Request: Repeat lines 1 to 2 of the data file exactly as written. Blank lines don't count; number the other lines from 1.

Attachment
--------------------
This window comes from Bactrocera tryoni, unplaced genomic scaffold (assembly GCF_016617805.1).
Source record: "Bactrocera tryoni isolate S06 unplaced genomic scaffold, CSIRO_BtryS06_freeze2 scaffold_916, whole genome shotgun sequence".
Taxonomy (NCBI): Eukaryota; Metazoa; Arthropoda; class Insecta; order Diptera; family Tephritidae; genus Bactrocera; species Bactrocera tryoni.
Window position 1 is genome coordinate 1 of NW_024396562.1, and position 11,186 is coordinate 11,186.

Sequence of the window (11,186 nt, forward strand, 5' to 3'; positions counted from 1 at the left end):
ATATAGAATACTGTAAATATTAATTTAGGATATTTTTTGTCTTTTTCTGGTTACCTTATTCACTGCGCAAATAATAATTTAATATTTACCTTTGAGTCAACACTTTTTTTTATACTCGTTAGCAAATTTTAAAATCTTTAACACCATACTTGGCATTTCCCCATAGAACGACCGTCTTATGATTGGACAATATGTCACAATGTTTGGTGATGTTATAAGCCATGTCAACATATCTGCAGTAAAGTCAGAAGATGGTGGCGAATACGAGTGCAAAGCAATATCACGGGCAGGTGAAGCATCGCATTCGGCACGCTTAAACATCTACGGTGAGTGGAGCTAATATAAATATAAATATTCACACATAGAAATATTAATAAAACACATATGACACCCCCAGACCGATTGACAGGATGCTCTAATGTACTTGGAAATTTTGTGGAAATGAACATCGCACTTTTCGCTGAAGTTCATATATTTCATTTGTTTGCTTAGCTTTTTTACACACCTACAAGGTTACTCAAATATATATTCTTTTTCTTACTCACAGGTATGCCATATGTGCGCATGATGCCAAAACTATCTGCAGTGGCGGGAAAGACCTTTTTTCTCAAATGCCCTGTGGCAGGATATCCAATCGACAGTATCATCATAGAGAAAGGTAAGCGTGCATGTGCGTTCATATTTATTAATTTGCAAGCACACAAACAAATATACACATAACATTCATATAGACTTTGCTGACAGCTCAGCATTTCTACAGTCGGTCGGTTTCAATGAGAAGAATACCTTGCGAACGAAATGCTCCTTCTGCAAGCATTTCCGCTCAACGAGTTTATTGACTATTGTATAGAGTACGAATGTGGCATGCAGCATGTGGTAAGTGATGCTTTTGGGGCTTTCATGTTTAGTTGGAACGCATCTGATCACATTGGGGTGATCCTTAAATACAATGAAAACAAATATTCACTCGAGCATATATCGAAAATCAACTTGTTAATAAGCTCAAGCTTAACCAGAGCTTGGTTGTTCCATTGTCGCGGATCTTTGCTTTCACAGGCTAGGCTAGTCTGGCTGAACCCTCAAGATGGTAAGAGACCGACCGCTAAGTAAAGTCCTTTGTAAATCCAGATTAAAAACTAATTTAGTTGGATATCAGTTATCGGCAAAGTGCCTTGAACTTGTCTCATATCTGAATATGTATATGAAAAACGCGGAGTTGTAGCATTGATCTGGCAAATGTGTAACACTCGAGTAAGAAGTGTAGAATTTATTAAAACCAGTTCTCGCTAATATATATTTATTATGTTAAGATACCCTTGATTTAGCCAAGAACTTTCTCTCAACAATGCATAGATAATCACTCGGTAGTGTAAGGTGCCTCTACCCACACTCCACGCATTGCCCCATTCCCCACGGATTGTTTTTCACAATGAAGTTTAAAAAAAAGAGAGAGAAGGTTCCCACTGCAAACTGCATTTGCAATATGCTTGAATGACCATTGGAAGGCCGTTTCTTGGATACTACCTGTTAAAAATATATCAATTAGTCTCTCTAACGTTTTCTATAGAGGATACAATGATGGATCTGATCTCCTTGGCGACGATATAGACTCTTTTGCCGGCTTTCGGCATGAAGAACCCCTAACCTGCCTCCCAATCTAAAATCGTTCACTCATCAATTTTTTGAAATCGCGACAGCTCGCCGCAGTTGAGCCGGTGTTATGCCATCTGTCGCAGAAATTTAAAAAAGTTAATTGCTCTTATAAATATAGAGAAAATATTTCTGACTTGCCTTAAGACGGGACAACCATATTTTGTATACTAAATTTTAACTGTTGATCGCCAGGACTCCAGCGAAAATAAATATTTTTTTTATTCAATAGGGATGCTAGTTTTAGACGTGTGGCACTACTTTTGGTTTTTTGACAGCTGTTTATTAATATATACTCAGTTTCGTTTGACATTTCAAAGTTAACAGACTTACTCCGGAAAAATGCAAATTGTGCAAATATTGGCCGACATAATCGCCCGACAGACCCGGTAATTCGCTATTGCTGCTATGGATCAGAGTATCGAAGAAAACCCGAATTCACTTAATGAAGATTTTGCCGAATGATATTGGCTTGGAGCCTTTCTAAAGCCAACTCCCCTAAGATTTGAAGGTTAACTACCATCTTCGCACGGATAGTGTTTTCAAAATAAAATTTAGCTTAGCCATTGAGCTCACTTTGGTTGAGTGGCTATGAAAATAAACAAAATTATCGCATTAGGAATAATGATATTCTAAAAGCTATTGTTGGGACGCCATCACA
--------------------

This window comes from Bactrocera tryoni, unplaced genomic scaffold (assembly GCF_016617805.1).
Source record: "Bactrocera tryoni isolate S06 unplaced genomic scaffold, CSIRO_BtryS06_freeze2 scaffold_916, whole genome shotgun sequence".